Rating 4 stars
I’m starting my Euro Tour in Sweden with Lina Wolff’s The Polyglot Lovers. I read Wolff’s first novel, Bret Easton Ellis and the Other Dogs, not so long ago and have intended to read her second for a while. Wolff is Swedish, from Lund in Skåne. She lived in Spain for a while, where her first novel and some of the stories in her first collection, Many People Die Like You, are set. The Polyglot Lovers is set in Sweden and Italy. Continue reading
September has flown by and suddenly it’s the first Saturday of October. Which means it’s time for Six Degrees of Separation, hosted as ever by Kate at Books Are My Favourite and Best.
October ends on Hallowe’en, making it the spookiest month, and our starting point for this month’s chain is a Shirley Jackson short story, The Lottery (available online here).
A heads up – I’m thinking a lot about Sarah Everard and Sabina Nessa this week, two women brutally murdered by opportunistic men while simply going about life in a way we should all be free to, regardless of gender, but that women are conditioned to feel at risk doing. So there’s a flavour to my choices this month.
Rating 4 stars
R D Blackmore’s Lorna Doone is a novel I have long meant to read. I bought a well loved copy of the 1900 edition, published not long after Blackmore’s death, from Withnail Books in Penrith. Continue reading
September already and time for another Six Degrees of Separation, hosted by Kate at Books Are My Favourite and Best.
This year’s Booker Prize shortlist is announced in a couple of weeks. Kate’s choice of starting book, Second Place by Rachel Cusk, is on the longlist. I wonder if it will go the distance.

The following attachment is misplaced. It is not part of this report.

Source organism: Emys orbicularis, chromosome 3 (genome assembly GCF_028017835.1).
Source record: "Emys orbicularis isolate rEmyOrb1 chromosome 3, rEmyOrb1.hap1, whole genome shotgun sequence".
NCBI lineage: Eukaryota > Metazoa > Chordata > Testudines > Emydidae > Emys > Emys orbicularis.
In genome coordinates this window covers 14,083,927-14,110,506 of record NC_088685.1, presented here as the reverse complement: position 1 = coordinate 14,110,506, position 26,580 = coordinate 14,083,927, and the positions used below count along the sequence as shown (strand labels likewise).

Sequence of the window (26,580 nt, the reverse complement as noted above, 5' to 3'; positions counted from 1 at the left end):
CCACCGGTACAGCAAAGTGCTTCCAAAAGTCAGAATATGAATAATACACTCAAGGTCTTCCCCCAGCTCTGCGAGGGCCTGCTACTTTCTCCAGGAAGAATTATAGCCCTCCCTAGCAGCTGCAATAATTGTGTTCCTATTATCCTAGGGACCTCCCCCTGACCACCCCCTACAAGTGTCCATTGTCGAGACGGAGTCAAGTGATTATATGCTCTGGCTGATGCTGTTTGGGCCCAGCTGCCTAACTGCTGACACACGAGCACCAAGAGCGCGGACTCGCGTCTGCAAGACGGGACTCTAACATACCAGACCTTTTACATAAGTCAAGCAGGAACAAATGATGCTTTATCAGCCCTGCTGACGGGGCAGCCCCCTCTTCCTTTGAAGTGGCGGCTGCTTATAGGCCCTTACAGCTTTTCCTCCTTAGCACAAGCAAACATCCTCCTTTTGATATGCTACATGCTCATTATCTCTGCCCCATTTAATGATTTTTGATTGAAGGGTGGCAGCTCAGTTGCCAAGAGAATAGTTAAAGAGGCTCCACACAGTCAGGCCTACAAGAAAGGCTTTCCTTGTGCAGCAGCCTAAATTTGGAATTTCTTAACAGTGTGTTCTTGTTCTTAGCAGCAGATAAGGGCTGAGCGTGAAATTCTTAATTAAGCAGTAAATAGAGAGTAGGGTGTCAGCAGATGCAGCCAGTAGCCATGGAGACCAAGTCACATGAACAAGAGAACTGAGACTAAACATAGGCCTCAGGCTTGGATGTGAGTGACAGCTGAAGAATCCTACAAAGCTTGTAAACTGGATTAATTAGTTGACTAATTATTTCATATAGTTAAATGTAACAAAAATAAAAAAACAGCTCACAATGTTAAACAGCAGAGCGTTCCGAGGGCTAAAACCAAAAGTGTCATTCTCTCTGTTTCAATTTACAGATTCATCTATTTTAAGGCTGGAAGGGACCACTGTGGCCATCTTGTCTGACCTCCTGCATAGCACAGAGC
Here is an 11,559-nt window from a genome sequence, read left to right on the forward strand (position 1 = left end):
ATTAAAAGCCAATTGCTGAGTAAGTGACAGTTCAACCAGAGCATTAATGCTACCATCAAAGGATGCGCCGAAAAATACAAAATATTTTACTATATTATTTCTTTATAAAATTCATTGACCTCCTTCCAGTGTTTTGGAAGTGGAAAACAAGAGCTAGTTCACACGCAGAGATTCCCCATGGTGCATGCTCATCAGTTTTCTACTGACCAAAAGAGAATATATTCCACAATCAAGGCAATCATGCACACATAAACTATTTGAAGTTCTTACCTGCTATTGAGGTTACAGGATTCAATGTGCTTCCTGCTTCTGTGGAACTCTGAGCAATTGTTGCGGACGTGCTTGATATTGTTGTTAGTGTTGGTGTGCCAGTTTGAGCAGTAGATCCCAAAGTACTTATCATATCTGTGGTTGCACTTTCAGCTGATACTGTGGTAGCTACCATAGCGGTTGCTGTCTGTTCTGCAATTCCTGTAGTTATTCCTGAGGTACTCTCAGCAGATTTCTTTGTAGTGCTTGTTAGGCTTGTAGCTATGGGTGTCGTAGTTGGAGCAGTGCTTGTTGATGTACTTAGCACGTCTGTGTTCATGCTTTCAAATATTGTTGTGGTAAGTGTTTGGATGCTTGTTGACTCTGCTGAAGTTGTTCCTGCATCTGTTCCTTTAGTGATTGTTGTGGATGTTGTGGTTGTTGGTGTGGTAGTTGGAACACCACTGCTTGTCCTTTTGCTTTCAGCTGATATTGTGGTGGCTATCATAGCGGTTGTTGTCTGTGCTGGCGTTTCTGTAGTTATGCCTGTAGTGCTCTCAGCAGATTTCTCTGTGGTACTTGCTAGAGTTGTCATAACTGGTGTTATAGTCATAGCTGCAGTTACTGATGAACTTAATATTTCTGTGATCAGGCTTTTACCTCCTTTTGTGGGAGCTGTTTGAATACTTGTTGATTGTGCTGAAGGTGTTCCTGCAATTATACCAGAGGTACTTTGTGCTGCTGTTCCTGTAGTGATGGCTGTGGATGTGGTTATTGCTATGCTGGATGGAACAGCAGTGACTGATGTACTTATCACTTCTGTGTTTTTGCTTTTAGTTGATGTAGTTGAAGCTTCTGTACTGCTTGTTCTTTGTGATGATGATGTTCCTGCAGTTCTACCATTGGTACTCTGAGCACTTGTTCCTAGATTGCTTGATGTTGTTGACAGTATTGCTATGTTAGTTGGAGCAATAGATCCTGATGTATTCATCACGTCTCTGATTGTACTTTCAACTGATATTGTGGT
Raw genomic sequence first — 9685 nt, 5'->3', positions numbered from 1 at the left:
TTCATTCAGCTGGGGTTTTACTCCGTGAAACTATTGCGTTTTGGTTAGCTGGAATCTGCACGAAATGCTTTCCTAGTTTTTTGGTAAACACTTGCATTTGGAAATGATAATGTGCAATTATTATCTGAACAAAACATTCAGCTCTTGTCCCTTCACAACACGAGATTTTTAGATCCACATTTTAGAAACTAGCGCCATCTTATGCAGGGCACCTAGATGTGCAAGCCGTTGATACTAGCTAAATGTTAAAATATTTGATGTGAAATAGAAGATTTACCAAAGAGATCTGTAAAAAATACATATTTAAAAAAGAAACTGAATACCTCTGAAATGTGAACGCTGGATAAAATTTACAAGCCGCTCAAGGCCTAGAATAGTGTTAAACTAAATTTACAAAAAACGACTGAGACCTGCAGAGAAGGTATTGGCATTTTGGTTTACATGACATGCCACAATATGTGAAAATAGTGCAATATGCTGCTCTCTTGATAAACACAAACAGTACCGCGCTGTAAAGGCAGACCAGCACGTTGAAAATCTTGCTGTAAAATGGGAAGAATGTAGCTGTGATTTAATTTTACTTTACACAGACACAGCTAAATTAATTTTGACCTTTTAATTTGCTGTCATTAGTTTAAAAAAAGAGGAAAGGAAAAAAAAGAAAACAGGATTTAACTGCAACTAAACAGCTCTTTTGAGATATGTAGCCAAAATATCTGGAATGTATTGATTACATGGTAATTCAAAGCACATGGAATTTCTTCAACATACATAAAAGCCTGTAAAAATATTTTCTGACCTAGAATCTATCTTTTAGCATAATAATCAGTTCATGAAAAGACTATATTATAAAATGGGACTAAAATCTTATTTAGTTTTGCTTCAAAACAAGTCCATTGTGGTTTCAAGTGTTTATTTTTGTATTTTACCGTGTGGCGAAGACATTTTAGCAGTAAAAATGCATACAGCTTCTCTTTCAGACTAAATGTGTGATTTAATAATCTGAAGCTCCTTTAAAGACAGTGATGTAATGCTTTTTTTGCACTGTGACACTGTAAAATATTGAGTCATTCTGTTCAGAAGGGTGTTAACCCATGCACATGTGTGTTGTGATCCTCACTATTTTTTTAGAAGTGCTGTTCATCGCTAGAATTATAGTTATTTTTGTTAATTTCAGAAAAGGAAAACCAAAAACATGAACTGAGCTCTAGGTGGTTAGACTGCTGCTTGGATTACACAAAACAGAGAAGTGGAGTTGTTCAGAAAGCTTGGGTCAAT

Rating 5 stars
The Trick is to Keep Breathing is book eight on my summer reading challenge list, part of Cathy’s 20 Books of Summer reading challenge. It is the story of Joy, a Drama teacher whose life is unravelling. It combines narrative with text layout, font weight and insertion of illustrative elements to represent Joy’s unravelling. There’s a feel of concrete poetry to it, and the sort of textual play that Nicola Barker used in her novel H(A)PPY. There’s also a feel of Eleanor Oliphant is Completely Fine to Joy’s story, superficially in the way Joy looks to women’s magazines to distract and instruct, and more seriously in the way her immediate family has treated her, and the damage not having a safety net can do to a person. Continue reading
Rating 2.5 stars
My seventh book for the 20 Books of Summer reading challenge is Susan Hill’s The Woman in Black. It’s the story of Arthur Kipps, a solicitor who recalls an encounter with a ghost in the early days of his career that brings tragedy to his life.
Rating 4 stars
Hadji Murat is Tolstoy’s final novel, drafted and redrafted between 1896 and 1904, going through eight iterations before the final version was created. It is an examination of war and political posturing between opposing cultures that has relevance to the world we live in today. Continue reading
Rating 3 stars
Knucklebone is a police procedural with a twist set in Johannesburg. Detective Ian Jack has left the South African police force to fulfill his late mother’s dream for him to get an education and not turn into his father. His former colleague Reshma Patel has risen up the ranks in the meantime and is now a Captain. They reconnect one night when Ian is shadowing a security guard as research for his Criminology MA, and the police are also called to the scene of a crime. Continue reading
Summer is on its way out, because here comes August, and I’m a day late for this month’s Six Degrees of Separation, hosted by Kate at Books Are My Favourite and Best.
August is holiday month for many, so no surprise that Kate’s book choice to start this month’s chain conjures holidays with its title.
Rating 5 stars
Jamaica Inn is almost as famous a novel as author Daphne du Maurier’s Rebecca. It’s the novel that established du Maurier’s reputation and the author drew on the Cornish landscape and history she knew so well. Set at a similar time to the last book I read, Mary Webb’s Precious Bane, it concerns coastal life in a very different landscape to rural Shropshire, but captures the same flaws in human nature as are found in Webb’s book. Continue reading